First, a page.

Why cyclists must dismount and push bikes at crossings

Valid concerns have been raised regarding the sharing of footpaths with cyclists and users of personal mobility devices ("Bicycles, e-scooters may be allowed on footpaths by year end"; April 13, and "Without proper infrastructure, we may be inviting trouble"; April 14).

For instance, most bikes do not have speedometers, so how are cyclists to know if they are within their 15kmh speed limit?

Cyclists are to give way to pedestrians but that is not going to happen because the one who moves faster always expects to overtake the other. And if a pedestrian is hit, the cyclist can just speed off. So how can they be held accountable?

One important recommendation seems to have escaped the attention of many and it could lead to serious injury or even death: Doing away with the need for cyclists to dismount and push their bikes at traffic crossings.

The reason given by the Active Mobility Advisory Panel seems to be that very few cyclists and PMD users obey the rules to dismount and push, and that it was "impractical for them to dismount at every crossing" and "it might not be safe for them to do so, especially if they have a child or a load with them".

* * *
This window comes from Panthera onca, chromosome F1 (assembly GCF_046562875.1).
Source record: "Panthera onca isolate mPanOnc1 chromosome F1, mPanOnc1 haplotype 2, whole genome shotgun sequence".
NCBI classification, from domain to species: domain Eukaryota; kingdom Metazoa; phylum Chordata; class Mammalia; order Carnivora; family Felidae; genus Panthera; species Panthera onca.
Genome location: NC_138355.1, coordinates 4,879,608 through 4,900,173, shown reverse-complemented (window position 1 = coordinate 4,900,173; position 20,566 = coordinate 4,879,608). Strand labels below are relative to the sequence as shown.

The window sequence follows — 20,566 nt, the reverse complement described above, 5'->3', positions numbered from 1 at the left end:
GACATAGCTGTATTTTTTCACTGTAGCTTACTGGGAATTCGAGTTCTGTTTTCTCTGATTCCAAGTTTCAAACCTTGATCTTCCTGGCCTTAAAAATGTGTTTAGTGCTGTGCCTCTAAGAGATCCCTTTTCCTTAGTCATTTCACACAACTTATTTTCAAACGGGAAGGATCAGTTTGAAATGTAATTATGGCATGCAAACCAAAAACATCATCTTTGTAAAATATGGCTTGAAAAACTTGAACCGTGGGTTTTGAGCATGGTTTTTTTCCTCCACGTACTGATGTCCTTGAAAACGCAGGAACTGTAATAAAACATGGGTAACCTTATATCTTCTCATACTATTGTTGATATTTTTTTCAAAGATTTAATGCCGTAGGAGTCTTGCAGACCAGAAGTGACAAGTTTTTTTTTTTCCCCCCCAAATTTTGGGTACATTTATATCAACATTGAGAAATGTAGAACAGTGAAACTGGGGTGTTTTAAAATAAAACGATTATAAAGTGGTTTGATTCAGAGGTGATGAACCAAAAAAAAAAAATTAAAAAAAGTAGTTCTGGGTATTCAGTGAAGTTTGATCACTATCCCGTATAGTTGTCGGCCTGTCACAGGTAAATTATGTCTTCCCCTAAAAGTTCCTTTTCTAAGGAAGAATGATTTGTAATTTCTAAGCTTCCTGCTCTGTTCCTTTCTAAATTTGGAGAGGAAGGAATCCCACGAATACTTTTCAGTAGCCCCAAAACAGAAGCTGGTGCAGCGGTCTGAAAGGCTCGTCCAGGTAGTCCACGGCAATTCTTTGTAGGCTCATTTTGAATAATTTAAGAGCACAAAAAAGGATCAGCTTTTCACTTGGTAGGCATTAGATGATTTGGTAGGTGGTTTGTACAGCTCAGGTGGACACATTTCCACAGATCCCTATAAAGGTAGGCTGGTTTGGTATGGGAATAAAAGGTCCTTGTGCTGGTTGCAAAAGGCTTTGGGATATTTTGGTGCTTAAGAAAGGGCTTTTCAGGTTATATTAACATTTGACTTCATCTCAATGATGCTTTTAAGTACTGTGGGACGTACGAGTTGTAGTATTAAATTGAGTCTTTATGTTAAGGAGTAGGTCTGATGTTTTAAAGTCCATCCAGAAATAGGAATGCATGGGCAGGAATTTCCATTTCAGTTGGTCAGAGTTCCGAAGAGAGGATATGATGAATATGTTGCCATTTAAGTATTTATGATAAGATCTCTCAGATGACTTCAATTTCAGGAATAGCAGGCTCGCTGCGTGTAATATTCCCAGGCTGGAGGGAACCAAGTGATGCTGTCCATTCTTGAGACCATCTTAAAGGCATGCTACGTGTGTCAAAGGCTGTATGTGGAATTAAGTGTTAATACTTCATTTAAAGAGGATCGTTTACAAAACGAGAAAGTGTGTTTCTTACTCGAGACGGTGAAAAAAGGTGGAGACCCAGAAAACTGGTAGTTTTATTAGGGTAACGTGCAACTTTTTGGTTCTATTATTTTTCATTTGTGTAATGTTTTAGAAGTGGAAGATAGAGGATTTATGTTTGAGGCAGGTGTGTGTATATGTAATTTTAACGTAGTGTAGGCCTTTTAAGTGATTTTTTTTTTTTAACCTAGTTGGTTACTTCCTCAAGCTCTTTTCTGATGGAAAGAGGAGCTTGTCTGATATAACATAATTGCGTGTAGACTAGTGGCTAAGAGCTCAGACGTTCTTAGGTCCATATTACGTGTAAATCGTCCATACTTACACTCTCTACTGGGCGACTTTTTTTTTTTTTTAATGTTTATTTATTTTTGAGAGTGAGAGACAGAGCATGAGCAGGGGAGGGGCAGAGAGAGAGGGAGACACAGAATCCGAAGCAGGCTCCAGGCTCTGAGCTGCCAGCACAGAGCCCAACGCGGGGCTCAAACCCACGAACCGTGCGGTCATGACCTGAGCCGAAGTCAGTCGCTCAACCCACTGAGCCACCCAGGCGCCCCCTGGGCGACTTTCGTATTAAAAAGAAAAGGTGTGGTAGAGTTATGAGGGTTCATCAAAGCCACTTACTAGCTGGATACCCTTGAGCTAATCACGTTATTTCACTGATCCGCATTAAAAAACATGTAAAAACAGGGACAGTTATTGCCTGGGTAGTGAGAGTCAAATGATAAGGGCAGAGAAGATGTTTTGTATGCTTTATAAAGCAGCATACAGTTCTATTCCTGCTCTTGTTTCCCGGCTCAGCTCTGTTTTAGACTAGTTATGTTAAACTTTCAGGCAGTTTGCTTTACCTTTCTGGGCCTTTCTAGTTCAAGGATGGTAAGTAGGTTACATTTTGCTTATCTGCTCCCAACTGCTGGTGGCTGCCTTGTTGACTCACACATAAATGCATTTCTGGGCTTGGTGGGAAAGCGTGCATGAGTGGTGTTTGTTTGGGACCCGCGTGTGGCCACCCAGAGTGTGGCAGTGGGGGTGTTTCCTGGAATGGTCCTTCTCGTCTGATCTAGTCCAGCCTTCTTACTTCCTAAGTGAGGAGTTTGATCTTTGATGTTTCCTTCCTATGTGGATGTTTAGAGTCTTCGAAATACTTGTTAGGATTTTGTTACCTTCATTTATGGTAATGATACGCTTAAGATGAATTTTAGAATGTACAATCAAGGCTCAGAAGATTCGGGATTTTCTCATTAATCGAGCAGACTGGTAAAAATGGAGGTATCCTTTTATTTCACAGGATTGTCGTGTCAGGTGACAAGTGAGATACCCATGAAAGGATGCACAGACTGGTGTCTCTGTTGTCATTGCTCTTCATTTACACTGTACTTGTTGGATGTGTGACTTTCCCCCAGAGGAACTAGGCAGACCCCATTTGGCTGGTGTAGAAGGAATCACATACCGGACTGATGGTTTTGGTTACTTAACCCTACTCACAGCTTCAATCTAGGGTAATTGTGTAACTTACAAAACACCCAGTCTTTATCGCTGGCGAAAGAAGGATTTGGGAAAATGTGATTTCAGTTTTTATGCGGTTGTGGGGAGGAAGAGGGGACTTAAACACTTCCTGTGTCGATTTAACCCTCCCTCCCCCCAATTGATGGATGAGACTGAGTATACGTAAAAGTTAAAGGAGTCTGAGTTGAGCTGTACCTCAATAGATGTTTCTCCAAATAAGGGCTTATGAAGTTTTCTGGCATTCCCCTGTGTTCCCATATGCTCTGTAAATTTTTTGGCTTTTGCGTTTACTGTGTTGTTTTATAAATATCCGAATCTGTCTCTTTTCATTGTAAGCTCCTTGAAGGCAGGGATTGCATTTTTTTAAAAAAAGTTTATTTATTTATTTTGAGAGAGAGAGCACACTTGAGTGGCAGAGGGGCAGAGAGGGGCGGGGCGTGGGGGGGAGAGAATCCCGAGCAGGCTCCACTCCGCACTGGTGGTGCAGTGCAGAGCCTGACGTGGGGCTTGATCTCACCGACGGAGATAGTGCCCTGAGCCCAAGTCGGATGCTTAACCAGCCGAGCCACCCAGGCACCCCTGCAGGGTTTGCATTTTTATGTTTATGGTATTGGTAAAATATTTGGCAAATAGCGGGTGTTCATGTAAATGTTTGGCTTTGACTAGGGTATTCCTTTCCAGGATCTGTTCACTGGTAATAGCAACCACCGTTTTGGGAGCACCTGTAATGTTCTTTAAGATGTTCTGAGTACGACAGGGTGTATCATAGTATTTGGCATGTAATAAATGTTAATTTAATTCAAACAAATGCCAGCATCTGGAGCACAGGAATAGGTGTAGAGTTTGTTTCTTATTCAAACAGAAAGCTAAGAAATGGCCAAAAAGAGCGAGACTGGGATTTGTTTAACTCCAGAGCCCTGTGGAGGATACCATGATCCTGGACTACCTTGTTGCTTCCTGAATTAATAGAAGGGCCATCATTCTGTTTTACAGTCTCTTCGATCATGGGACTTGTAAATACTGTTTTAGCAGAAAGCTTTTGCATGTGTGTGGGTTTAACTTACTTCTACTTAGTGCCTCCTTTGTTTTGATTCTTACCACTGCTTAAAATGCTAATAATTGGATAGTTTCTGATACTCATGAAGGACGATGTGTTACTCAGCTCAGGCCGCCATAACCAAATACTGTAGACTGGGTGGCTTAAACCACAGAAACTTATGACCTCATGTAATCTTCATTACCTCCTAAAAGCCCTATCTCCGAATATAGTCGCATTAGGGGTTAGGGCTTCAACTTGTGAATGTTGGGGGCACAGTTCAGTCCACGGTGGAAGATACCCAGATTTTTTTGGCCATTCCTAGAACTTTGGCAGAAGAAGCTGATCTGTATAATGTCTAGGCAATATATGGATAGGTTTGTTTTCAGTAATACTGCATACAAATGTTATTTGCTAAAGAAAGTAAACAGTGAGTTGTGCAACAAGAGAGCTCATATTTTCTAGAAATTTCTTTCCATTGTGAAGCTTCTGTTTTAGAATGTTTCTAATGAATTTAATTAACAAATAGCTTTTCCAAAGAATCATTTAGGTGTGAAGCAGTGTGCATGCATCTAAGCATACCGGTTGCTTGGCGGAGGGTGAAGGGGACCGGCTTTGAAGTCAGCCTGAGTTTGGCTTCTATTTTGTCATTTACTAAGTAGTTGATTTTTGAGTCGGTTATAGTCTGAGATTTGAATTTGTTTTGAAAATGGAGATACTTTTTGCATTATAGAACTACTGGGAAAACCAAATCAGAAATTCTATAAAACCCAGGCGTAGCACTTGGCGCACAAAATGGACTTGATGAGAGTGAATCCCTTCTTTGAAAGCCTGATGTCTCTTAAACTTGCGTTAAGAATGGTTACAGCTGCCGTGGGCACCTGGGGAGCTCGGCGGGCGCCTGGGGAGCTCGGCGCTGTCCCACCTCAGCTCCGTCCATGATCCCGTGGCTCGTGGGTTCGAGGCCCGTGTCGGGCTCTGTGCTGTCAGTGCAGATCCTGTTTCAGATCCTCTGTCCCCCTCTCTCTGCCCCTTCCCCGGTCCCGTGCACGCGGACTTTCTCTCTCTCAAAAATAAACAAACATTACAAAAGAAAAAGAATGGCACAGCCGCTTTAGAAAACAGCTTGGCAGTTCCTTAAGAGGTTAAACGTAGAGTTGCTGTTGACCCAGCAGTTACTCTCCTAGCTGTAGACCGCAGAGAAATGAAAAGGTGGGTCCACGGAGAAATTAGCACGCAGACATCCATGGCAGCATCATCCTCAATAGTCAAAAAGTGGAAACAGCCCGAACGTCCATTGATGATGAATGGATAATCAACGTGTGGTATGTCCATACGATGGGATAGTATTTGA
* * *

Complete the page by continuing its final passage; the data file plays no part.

If, under the current rules, cyclists are already endangering themselves and others, what are the chances that they will, under the new rules, dutifully stop and look out for traffic before continuing at crossings?

The speed of a cyclist is very different from that of a pedestrian. It is difficult to gauge how quickly a cyclist is approaching, say, a zebra crossing, such that a motorist has sufficient time to slow down and stop safely.

Besides, when should drivers prepare to stop when they see a cyclist on a footpath near a zebra crossing? Are they to assume the cyclist is definitely going to make the crossing and so stop in advance?

At what distance should the cyclist be from the crossing when drivers are to prepare to stop? A cyclist riding quickly will easily get to the crossing faster than one who is pedalling at a leisurely pace.

Not requiring cyclists to dismount at pedestrian and zebra crossings is asking for serious trouble. The truck driver who fatally hit two brothers cycling across the road was jailed two weeks in January 2014 ("Driver failed to check his left side"; Jan 28, 2014).

The driver pleaded guilty but as his lawyer also noted: "This incident should nonetheless serve as a timely reminder for cyclists to get off their bicycles before availing themselves (of) the privileges of a pedestrian crossing."

Yong Shou Ling (Madam)

A version of this article appeared in the print edition of The Straits Times on April 25, 2016, with the headline 'Why cyclists must dismount and push bikes at crossings'. Print Edition | Subscribe